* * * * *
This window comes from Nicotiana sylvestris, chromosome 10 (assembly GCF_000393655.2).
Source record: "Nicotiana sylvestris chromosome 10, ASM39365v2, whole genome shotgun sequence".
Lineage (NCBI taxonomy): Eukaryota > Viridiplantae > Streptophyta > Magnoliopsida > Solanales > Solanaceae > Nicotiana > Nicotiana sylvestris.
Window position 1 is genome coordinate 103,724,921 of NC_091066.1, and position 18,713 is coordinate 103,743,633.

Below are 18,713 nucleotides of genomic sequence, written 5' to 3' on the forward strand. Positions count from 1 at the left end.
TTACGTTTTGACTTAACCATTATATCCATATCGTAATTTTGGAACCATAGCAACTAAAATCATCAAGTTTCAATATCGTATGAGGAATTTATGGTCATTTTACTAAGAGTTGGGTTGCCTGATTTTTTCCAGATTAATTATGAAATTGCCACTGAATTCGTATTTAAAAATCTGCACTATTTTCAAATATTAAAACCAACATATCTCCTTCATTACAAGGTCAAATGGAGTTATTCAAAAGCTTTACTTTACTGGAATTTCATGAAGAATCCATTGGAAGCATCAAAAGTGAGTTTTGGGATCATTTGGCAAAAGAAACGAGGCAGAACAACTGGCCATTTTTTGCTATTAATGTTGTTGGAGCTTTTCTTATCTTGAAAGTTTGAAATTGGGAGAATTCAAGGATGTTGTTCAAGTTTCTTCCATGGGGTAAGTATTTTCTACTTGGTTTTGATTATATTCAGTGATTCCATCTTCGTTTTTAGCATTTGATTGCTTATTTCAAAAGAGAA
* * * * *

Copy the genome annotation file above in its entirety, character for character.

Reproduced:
This window comes from Nicotiana sylvestris, chromosome 10 (assembly GCF_000393655.2).
Source record: "Nicotiana sylvestris chromosome 10, ASM39365v2, whole genome shotgun sequence".
Lineage (NCBI taxonomy): Eukaryota > Viridiplantae > Streptophyta > Magnoliopsida > Solanales > Solanaceae > Nicotiana > Nicotiana sylvestris.
Window position 1 is genome coordinate 103,724,921 of NC_091066.1, and position 18,713 is coordinate 103,743,633.

Below are 18,713 nucleotides of genomic sequence, written 5' to 3' on the forward strand. Positions count from 1 at the left end.
TTACGTTTTGACTTAACCATTATATCCATATCGTAATTTTGGAACCATAGCAACTAAAATCATCAAGTTTCAATATCGTATGAGGAATTTATGGTCATTTTACTAAGAGTTGGGTTGCCTGATTTTTTCCAGATTAATTATGAAATTGCCACTGAATTCGTATTTAAAAATCTGCACTATTTTCAAATATTAAAACCAACATATCTCCTTCATTACAAGGTCAAATGGAGTTATTCAAAAGCTTTACTTTACTGGAATTTCATGAAGAATCCATTGGAAGCATCAAAAGTGAGTTTTGGGATCATTTGGCAAAAGAAACGAGGCAGAACAACTGGCCATTTTTTGCTATTAATGTTGTTGGAGCTTTTCTTATCTTGAAAGTTTGAAATTGGGAGAATTCAAGGATGTTGTTCAAGTTTCTTCCATGGGGTAAGTATTTTCTACTTGGTTTTGATTATATTCAGTGATTCCATCTTCGTTTTTAGCATTTGATTGCTTATTTCAAAAGAGAA